Supreme Court: School strip search unconstitutional

Supreme Court: School strip search unconstitutional

WASHINGTON – A strip search of a student by school officials based on a tip that she carried prescription pills violated her constitutional rights, the U.S. Supreme Court has ruled.

But, the court added, because it is unclear whether those rights were clearly established at the time, the school officials who ordered the search is entitled to qualified immunity.

The case involved a 13-year-old honors student at a school that has a strict policy banning all drugs, including prescription and over-the-counter medication.

After a classmate with past disciplinary issues told school officials that the student gave her prescription-strength ibuprofen, the officials searched the student’s bags and pockets but no drugs were found.

An assistant principal then ordered the student to the nurse’s office, where two female school officials had her to disrobe down to her underwear. She was then asked to shake out her underwear, which caused the student’s breasts and pubic area to be exposed. Again, no drugs were found.

The student sued the school district, claiming that her Fourth Amendment rights were violated. The trial court granted summary judgment for the school district on qualified immunity grounds.

The 9th Circuit initially affirmed the ruling, but upon rehearing en banc it reversed, allowing the student’s constitutional claim to proceed.

The U.S. Supreme Court agreed to take up the case, then affirmed in part, reversed in part and remanded the case.

Writing for the six-justice majority, Justice David Souter wrote that because school officials knew the suspected drugs were common pain relievers – “equivalent to two Advil or one Aleve” – their suspicion did not match the degree of intrusion.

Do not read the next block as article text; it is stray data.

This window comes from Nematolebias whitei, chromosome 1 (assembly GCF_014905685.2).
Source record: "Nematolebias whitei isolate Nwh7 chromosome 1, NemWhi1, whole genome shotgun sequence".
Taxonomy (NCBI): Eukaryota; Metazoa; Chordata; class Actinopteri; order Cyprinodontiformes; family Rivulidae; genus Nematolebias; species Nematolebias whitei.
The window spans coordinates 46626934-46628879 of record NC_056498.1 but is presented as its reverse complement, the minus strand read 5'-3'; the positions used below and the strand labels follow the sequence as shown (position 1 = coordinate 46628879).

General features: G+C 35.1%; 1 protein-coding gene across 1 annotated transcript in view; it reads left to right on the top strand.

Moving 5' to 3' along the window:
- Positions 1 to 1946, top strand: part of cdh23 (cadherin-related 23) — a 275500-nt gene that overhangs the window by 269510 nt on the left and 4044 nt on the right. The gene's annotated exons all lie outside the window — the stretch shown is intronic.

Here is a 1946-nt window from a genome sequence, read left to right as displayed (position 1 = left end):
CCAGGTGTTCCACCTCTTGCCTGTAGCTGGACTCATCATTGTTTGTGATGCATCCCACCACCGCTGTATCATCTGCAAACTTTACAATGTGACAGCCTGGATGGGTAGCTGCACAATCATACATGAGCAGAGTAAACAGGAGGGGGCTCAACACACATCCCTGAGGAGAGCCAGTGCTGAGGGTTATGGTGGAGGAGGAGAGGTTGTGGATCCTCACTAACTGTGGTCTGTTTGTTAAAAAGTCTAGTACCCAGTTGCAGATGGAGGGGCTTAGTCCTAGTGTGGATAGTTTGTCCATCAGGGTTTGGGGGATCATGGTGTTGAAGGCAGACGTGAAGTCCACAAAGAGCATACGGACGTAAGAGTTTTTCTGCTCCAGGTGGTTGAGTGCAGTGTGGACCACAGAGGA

“In sum, what was missing from the suspected facts that pointed to(the student) was any indication of danger to the students from the power of the drugs or their quantity, and any reason to suppose that (she) was carrying pills in her underwear,” Souter wrote. “We think that the combination of these deficiencies was fatal to finding the search reasonable.”

But, because federal and state courts differ so widely as to whether qualified immunity is available in such situations, the school officials are entitled to qualified immunity.

“We would not suggest that entitlement to qualified immunity is the guaranteed product of disuniform views of the law in the other federal, or state, courts,” Souter wrote, but “the cases viewing school strip searches differently from the way we see them are numerous enough, with well-reasoned majority and dissenting opinions, to counsel doubt that we were sufficiently clear in the prior statement of law.”

Justices John Paul Stevens, Ruth Bader Ginsburg and Clarence Thomas filed separate opinions concurring in part and dissenting in part.

U.S. Supreme Court. Safford Unified School District v. Redding, No. 08-479. June 25, 2009. Lawyers USA No. 993-910.